In a historic move, Norway has pledged to eradicate deforestation, whilst also ensuring that no products be used that may result in further destruction of forests. The Norwegian government has also vowed to find ways to source essential items without harming the ecosystem.

Norwegian Parliament's Standing Committee on Energy and Environment recommended the pledge against deforestation as part of the Action Plan on Nature Diversity. The same pledge was made by Norway in 2014, at the UN Climate Summit, alongside Germany and the United Kingdom.

"This is an important victory in the fight to protect the rainforest. Over the last few years, a number of companies have committed to cease the procurement of goods that can be linked to destruction of the rainforest," Nils Hermann Ranum, of Rainforest Foundation Norway, said in a statement on the organisation's website.

"Until now, this has not been matched by similar commitments from governments. Thus, it is highly positive that the Norwegian state is now following suit and making the same demands when it comes to public procurements."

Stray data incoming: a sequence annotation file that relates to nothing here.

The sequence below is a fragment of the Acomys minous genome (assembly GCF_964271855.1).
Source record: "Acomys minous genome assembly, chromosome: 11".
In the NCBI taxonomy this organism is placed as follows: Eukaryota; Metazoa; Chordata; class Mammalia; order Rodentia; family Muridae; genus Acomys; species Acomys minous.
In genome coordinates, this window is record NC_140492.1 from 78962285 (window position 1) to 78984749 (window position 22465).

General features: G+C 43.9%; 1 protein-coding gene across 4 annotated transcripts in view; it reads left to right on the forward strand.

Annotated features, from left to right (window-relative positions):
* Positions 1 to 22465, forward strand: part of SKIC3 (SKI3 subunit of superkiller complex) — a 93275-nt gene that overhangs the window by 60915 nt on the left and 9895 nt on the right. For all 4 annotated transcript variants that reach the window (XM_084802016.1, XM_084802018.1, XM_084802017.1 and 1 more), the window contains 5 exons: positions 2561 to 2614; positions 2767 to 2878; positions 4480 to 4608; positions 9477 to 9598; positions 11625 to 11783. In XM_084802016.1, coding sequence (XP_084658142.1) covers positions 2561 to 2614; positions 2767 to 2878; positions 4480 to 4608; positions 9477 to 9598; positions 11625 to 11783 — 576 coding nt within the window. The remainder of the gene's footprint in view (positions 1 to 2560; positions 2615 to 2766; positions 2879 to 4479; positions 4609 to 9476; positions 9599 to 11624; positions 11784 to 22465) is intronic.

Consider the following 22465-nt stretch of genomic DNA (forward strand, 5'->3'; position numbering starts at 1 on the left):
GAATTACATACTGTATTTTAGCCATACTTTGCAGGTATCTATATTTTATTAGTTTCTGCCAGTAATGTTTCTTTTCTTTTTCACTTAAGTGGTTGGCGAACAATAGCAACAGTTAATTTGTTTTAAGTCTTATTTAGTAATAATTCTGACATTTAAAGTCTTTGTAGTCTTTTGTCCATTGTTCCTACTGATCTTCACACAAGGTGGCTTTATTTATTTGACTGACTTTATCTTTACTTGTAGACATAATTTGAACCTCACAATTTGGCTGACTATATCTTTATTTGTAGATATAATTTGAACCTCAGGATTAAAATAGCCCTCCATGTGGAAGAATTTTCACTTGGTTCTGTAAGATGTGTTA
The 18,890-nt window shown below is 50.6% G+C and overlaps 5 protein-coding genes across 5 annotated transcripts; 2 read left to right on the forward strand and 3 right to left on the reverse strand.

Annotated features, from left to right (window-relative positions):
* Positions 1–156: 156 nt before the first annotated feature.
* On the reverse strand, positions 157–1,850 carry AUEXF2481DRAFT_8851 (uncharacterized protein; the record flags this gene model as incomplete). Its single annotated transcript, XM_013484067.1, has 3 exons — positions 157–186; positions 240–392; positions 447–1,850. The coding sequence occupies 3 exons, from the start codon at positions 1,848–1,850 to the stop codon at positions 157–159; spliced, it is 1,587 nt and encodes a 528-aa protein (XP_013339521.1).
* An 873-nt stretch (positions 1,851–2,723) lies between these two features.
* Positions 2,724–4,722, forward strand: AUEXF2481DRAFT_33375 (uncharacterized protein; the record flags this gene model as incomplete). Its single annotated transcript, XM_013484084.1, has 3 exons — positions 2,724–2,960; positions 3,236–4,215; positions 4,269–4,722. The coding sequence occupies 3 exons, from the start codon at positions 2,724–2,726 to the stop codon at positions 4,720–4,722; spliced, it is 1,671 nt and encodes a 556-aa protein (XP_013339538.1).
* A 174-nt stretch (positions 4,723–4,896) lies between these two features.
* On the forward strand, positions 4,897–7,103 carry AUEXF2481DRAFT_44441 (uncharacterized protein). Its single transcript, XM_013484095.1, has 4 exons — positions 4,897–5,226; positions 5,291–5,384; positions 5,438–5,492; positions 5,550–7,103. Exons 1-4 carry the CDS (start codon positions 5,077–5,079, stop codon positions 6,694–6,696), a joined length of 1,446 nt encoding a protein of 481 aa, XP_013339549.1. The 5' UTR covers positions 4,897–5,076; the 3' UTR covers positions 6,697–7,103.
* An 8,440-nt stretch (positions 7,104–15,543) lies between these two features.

The government will research alternative ways to produce items like palm oil, soy, beef and timber, which according to the UN contribute to close to half of total tropical deforestation.

"Other countries should follow Norway's leadership, and adopt similar zero deforestation commitments," Ranum said. "In particular, Germany and the UK must act, following their joint statement at the UN Climate Summit."

Norway gave Brazil $1 billion to curb deforestation of the Amazon rainforest. REUTERS/Yusuf Ahmad

Norway's global efforts

It's not only at home that Norway is trying to improve the condition of its forests. According to World Watch Institute, the country made a $250m (£172m) commitment to protect Guyana's forests, assisting the country financially from 2011 to 2015.

In 2015, the Scandinavian nation gave Brazil $1bn to help fight deforestation of the Amazon rainforest and aided Liberia in becoming the first country in Africa to stop tree-cutting in exchange for aid.

World Wildlife Fund has estimated that between 46,000 and 58,000 square miles of forest are lost each year — a rate that is equal to 48 football fields every minute.